Tips for riding your motorcycle safely in every season
Last updated: January 1
When you think of riding your motorcycle, you probably imagine an enjoyable ride through your favorite scenic area during pleasant weather. Unfortunately, weather isn't always that predictable or pleasant. When the weather changes unexpectedly, riders must adapt to situations that may affect the road or impact their ability to safely operate a motorcycle.
Spring, summer, fall and winter each provide unique challenges for motorcyclists. Here are some tips for each season that may help you handle the road safely:
After the cold of winter, spring weather is often welcomed with open arms. Despite warmer temperatures, though, spring often comes with its fair share of rainy days. That means riders must know how to properly navigate slippery roads and dress for a potentially soggy ride.
Possibly the most slippery time during a rainstorm is in the first few minutes, according to the Motorcycle Safety Foundation (MSF). Rain water begins to fill in the dimples of the asphalt and oil residue can float to the top, making for a very slick surface. The MSF suggests simply pulling over and waiting for the rain to pass.
If you need to ride through the rain, reduce your speed and increase the space between you and the vehicle you're behind, as it will take a longer distance to stop on a wet road, says TwistedThrottle.com. Keep your movements smooth and relaxed, says TwistedThrottle.com — avoid hard braking, quick acceleration and abrupt turns as the rain has already limited your traction. Be careful around standing pools and puddles of water, because you don't know how deep that water is or if there are potholes or other hazards that you need to avoid under the water.
When it comes to your riding attire, opt for a motorcycle rainsuit with covers for your boots and gloves, says the MSF. TwistedThrottle.com also suggests using reflective accessories for added visibility in the rain.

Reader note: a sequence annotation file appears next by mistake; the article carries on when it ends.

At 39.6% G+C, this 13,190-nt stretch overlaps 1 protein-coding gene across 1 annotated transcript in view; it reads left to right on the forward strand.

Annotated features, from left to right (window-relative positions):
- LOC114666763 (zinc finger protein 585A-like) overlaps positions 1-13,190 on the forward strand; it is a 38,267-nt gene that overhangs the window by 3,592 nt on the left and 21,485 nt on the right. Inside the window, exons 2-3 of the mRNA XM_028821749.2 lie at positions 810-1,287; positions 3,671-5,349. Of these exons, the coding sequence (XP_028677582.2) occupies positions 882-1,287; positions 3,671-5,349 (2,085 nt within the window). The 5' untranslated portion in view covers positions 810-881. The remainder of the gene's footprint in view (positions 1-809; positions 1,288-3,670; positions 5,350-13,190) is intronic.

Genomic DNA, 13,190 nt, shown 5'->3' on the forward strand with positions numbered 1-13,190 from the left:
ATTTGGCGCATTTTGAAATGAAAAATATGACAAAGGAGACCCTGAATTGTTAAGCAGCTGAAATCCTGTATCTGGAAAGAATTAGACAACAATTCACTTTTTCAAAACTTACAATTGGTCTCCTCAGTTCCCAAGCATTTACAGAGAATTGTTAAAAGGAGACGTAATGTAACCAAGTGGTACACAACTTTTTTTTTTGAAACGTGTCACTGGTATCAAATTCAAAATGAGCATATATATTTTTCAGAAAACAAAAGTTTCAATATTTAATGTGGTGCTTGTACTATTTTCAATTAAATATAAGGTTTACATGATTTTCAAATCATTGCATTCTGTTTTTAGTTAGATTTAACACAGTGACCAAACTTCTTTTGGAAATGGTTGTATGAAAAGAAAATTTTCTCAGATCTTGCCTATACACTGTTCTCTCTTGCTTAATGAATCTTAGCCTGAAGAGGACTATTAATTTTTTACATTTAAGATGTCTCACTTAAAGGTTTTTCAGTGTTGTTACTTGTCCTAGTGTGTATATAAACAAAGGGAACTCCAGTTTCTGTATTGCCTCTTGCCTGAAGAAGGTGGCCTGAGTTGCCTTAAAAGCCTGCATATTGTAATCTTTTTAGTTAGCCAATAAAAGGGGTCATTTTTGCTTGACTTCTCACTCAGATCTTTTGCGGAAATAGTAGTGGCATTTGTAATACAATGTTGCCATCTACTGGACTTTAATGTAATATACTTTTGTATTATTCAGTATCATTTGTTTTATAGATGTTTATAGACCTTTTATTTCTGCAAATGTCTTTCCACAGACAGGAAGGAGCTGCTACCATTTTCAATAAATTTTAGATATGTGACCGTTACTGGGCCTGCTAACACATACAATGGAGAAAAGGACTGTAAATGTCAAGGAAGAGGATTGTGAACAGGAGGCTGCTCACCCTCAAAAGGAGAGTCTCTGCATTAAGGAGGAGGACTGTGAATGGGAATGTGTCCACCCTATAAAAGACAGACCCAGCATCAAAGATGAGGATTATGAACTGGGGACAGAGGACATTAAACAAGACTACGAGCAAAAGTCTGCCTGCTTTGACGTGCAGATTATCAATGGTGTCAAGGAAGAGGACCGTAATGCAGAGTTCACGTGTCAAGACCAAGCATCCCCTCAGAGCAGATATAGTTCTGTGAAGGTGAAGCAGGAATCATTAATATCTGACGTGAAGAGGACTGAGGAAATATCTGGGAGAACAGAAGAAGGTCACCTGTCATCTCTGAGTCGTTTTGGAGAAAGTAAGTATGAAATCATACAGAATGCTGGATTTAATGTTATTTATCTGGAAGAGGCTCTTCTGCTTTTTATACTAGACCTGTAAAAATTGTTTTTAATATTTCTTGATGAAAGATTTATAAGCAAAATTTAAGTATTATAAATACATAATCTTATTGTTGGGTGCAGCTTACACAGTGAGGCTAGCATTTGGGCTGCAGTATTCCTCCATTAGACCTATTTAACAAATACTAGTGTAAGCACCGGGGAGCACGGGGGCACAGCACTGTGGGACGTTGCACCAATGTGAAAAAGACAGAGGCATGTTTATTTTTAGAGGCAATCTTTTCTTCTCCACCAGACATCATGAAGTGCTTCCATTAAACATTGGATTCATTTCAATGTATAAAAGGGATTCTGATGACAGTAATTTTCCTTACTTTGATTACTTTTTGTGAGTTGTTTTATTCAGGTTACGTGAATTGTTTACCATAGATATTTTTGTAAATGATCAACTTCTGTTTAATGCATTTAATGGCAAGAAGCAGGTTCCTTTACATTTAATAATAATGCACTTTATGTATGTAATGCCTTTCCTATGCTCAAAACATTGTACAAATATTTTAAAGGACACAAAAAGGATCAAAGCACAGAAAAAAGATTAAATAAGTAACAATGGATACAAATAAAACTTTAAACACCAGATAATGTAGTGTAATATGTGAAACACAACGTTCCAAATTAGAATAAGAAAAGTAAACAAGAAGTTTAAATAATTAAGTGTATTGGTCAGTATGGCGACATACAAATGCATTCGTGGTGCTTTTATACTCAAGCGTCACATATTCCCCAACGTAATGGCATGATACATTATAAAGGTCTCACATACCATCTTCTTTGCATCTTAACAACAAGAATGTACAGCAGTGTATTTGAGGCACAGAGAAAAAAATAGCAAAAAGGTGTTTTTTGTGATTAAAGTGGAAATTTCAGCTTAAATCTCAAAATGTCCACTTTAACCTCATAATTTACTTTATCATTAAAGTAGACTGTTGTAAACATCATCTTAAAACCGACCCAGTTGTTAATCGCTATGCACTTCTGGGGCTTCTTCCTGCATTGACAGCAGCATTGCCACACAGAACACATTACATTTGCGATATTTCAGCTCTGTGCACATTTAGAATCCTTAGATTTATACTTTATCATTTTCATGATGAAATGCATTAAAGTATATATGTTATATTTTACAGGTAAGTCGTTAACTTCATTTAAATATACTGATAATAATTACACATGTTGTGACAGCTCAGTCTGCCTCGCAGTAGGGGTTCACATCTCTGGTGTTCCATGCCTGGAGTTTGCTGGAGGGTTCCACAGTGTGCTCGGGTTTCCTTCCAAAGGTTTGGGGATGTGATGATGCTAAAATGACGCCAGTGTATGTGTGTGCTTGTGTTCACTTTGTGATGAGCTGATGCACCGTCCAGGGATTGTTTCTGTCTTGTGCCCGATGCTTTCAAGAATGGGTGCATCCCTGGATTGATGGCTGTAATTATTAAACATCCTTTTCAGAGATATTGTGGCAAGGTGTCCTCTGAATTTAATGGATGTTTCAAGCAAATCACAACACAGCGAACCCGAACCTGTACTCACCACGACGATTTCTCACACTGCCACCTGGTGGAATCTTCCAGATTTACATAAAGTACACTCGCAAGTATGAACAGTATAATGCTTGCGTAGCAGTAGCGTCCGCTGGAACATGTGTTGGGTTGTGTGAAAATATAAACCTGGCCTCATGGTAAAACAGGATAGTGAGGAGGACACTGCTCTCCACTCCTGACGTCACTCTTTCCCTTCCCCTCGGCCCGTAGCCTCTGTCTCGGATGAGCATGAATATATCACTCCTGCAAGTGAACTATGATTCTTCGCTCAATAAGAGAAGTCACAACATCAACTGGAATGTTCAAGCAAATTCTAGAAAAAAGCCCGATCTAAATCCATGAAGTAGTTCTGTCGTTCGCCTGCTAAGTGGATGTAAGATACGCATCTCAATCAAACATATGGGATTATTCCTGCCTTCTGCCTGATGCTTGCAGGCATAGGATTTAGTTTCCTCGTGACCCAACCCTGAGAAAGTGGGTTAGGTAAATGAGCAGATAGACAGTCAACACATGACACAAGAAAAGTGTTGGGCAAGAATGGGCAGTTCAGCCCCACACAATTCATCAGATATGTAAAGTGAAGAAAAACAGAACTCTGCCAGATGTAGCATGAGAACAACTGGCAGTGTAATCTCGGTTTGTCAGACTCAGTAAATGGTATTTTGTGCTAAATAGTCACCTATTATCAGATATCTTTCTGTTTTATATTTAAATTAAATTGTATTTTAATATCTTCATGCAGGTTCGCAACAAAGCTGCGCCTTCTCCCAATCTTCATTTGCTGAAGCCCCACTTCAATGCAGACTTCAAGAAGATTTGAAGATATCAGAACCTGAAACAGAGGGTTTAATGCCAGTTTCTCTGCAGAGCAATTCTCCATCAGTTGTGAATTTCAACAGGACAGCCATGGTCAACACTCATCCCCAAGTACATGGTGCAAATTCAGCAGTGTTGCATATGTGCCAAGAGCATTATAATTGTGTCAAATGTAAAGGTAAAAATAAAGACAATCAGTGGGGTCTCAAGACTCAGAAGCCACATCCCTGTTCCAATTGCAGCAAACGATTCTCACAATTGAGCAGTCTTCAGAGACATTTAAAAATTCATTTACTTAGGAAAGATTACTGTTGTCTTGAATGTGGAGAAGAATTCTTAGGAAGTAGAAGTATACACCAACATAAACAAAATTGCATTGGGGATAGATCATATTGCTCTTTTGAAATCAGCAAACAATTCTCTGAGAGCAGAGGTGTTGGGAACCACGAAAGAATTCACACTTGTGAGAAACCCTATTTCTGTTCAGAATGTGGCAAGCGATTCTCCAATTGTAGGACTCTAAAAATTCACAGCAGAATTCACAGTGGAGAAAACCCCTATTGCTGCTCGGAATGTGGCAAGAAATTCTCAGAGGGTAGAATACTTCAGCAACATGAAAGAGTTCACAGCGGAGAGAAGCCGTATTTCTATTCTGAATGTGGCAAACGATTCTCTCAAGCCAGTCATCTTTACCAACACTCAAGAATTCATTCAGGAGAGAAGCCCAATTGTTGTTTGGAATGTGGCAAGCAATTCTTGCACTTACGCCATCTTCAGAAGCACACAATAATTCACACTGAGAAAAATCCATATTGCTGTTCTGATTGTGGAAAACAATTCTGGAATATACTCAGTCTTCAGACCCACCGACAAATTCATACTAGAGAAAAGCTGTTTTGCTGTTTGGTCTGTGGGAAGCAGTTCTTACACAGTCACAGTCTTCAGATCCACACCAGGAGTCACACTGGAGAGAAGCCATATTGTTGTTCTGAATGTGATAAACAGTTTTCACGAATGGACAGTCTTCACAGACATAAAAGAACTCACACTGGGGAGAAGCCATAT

When the hot temperatures finally hit, you can typically put away the layers and enjoy the warm weather. But that doesn't mean you can ride carefree when the mercury rises past 70 degrees Fahrenheit. Summer has its own set of conditions that require your attention.
Despite the rising temperatures, wearing less clothing or gear while on your motorcycle is not necessarily a good idea. During a long, hot ride (especially in sunny, dry climates), you should take precautions against sunburn and dehydration. While you may be tempted to head out in shorts and a T-shirt on a hot day, the MSF says that wearing long sleeves and pants may actually help prevent dehydration. Riding with a ventilated jacket allows for some air flow and helps your body feel cooler naturally as perspiration evaporates, according to UltimateMotorcycling.com. You can buy gear designed specifically for hot weather that is made with lighter materials and more ventilation. You can find anything from summer jackets to helmets to boots. UltimateMotorcycling.com also says base layers designed for warm weather can be helpful, as they'll wick moisture away from your body to help keep you cool and comfortable.